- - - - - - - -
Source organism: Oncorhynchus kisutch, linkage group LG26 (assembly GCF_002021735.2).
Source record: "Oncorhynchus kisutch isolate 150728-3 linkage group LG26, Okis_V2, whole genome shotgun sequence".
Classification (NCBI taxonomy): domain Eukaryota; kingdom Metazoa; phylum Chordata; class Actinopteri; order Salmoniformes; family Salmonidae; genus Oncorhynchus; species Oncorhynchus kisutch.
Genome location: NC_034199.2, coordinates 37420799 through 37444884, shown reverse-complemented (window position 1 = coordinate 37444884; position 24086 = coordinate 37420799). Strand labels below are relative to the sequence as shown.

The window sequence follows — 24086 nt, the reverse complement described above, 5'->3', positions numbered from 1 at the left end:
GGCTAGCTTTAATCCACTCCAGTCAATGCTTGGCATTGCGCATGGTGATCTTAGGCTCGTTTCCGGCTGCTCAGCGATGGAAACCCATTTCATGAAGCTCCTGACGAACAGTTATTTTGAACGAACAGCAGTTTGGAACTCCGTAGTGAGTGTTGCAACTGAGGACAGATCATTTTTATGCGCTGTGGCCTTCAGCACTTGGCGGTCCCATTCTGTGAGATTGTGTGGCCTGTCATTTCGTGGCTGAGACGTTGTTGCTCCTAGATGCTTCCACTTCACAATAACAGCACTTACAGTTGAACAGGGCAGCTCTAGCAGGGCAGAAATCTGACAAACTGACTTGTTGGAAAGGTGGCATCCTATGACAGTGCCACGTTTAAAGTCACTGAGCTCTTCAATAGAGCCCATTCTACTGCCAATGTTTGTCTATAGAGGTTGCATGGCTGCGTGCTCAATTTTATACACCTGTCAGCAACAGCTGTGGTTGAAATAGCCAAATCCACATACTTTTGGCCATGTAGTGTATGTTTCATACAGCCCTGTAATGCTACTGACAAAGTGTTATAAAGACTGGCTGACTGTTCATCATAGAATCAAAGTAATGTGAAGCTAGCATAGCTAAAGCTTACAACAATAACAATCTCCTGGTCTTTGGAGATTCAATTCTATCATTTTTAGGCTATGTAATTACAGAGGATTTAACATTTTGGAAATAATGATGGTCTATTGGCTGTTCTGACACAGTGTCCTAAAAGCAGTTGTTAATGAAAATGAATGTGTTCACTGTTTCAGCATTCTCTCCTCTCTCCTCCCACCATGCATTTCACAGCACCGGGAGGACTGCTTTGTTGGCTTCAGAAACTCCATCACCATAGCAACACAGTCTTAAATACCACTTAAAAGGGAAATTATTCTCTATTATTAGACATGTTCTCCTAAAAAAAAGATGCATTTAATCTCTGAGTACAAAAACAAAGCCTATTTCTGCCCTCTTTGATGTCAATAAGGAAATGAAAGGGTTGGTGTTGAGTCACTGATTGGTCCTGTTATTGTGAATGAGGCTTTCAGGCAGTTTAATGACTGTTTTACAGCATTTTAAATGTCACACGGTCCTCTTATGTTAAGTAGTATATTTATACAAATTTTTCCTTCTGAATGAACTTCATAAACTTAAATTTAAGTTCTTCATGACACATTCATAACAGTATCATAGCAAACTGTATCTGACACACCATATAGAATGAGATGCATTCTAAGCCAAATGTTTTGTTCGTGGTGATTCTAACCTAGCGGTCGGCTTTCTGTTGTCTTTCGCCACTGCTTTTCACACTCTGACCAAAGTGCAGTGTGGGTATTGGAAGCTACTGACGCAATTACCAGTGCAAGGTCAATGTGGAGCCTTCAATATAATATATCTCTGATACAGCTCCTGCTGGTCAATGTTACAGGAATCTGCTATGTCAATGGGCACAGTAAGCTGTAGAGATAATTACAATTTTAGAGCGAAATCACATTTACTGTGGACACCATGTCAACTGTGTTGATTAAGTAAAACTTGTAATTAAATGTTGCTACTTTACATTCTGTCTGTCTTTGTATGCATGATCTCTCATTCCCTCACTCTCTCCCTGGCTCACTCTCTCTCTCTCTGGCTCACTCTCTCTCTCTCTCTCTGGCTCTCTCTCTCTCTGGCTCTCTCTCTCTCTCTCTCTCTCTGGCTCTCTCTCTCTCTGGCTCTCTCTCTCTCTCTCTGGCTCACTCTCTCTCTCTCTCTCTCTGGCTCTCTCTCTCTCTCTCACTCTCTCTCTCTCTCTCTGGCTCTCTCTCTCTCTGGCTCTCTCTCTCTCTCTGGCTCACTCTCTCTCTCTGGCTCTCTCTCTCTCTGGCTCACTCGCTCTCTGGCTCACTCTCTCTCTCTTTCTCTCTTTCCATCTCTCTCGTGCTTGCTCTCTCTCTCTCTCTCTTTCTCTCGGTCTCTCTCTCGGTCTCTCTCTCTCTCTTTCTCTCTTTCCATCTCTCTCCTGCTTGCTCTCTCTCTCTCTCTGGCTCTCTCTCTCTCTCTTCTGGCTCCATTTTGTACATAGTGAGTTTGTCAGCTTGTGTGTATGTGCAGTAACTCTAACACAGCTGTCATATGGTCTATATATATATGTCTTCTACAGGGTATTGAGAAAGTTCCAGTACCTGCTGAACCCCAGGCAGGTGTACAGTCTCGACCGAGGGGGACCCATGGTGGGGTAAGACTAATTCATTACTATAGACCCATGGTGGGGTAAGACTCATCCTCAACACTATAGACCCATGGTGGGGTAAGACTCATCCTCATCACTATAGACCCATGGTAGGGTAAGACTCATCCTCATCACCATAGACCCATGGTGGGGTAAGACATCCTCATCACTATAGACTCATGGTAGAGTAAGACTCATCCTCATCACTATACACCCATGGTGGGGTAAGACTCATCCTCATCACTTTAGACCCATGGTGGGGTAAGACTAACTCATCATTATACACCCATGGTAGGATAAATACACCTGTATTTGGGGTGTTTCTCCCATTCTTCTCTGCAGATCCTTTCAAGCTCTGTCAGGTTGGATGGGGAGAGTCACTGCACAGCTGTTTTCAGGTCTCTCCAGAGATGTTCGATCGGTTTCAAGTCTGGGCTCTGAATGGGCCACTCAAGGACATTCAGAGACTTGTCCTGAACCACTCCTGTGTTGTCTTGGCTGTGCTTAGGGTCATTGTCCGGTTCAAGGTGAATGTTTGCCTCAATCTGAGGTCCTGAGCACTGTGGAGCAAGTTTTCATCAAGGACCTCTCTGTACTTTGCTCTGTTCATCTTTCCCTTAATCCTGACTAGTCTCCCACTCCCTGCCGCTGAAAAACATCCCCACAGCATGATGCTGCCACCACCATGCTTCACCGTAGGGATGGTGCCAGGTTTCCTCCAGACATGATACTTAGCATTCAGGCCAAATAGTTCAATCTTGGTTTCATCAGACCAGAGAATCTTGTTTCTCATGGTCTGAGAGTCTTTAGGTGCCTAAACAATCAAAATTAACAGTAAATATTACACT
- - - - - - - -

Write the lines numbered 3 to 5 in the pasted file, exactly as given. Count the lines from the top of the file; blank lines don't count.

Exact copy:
Classification (NCBI taxonomy): domain Eukaryota; kingdom Metazoa; phylum Chordata; class Actinopteri; order Salmoniformes; family Salmonidae; genus Oncorhynchus; species Oncorhynchus kisutch.
Genome location: NC_034199.2, coordinates 37420799 through 37444884, shown reverse-complemented (window position 1 = coordinate 37444884; position 24086 = coordinate 37420799). Strand labels below are relative to the sequence as shown.

The window sequence follows — 24086 nt, the reverse complement described above, 5'->3', positions numbered from 1 at the left end: